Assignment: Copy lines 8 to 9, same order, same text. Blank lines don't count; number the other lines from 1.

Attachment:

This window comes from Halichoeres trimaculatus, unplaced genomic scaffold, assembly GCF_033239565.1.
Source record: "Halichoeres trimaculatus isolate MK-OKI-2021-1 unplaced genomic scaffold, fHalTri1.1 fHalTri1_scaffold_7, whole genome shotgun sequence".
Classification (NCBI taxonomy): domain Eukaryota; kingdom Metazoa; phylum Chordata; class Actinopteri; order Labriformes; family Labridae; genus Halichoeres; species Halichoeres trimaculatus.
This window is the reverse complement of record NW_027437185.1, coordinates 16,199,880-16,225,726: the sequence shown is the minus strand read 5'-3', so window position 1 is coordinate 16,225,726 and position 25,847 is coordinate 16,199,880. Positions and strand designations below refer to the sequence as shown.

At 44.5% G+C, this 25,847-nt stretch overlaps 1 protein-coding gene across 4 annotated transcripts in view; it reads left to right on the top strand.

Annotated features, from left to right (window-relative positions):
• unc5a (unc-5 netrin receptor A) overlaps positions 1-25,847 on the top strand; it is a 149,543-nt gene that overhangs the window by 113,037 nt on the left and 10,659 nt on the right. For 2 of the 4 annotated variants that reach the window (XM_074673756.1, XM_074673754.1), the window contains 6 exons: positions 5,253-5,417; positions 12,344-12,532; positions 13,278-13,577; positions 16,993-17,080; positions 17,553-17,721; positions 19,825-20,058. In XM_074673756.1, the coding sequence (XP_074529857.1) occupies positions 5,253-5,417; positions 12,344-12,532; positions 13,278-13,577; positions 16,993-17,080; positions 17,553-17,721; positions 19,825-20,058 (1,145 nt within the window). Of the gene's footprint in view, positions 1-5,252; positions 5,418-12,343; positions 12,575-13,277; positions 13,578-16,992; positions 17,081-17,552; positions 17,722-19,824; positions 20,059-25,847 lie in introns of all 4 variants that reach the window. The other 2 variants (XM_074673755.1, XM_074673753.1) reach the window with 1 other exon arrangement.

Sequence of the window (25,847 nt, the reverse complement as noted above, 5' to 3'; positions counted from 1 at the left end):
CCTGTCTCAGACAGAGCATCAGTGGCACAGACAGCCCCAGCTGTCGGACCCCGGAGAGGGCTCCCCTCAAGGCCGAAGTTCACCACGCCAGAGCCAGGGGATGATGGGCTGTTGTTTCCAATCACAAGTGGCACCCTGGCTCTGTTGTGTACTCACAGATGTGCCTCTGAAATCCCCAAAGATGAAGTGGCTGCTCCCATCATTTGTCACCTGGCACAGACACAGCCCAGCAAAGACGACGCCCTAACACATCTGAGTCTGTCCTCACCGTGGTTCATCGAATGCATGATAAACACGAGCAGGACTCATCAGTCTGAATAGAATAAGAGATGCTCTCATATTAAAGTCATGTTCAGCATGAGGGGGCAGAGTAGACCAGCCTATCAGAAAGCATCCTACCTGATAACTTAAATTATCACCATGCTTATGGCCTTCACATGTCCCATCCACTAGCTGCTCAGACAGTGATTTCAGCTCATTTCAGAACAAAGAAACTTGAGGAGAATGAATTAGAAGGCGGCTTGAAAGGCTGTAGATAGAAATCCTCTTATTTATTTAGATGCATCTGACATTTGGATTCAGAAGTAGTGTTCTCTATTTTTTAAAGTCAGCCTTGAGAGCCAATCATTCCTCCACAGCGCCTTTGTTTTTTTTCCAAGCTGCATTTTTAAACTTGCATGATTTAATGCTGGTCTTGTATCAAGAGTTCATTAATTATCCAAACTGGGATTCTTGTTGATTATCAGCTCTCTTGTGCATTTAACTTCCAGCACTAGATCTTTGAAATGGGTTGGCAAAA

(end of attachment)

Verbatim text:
Sequence of the window (25,847 nt, the reverse complement as noted above, 5' to 3'; positions counted from 1 at the left end):
CCTGTCTCAGACAGAGCATCAGTGGCACAGACAGCCCCAGCTGTCGGACCCCGGAGAGGGCTCCCCTCAAGGCCGAAGTTCACCACGCCAGAGCCAGGGGATGATGGGCTGTTGTTTCCAATCACAAGTGGCACCCTGGCTCTGTTGTGTACTCACAGATGTGCCTCTGAAATCCCCAAAGATGAAGTGGCTGCTCCCATCATTTGTCACCTGGCACAGACACAGCCCAGCAAAGACGACGCCCTAACACATCTGAGTCTGTCCTCACCGTGGTTCATCGAATGCATGATAAACACGAGCAGGACTCATCAGTCTGAATAGAATAAGAGATGCTCTCATATTAAAGTCATGTTCAGCATGAGGGGGCAGAGTAGACCAGCCTATCAGAAAGCATCCTACCTGATAACTTAAATTATCACCATGCTTATGGCCTTCACATGTCCCATCCACTAGCTGCTCAGACAGTGATTTCAGCTCATTTCAGAACAAAGAAACTTGAGGAGAATGAATTAGAAGGCGGCTTGAAAGGCTGTAGATAGAAATCCTCTTATTTATTTAGATGCATCTGACATTTGGATTCAGAAGTAGTGTTCTCTATTTTTTAAAGTCAGCCTTGAGAGCCAATCATTCCTCCACAGCGCCTTTGTTTTTTTTCCAAGCTGCATTTTTAAACTTGCATGATTTAATGCTGGTCTTGTATCAAGAGTTCATTAATTATCCAAACTGGGATTCTTGTTGATTATCAGCTCTCTTGTGCATTTAACTTCCAGCACTAGATCTTTGAAATGGGTTGGCAAAA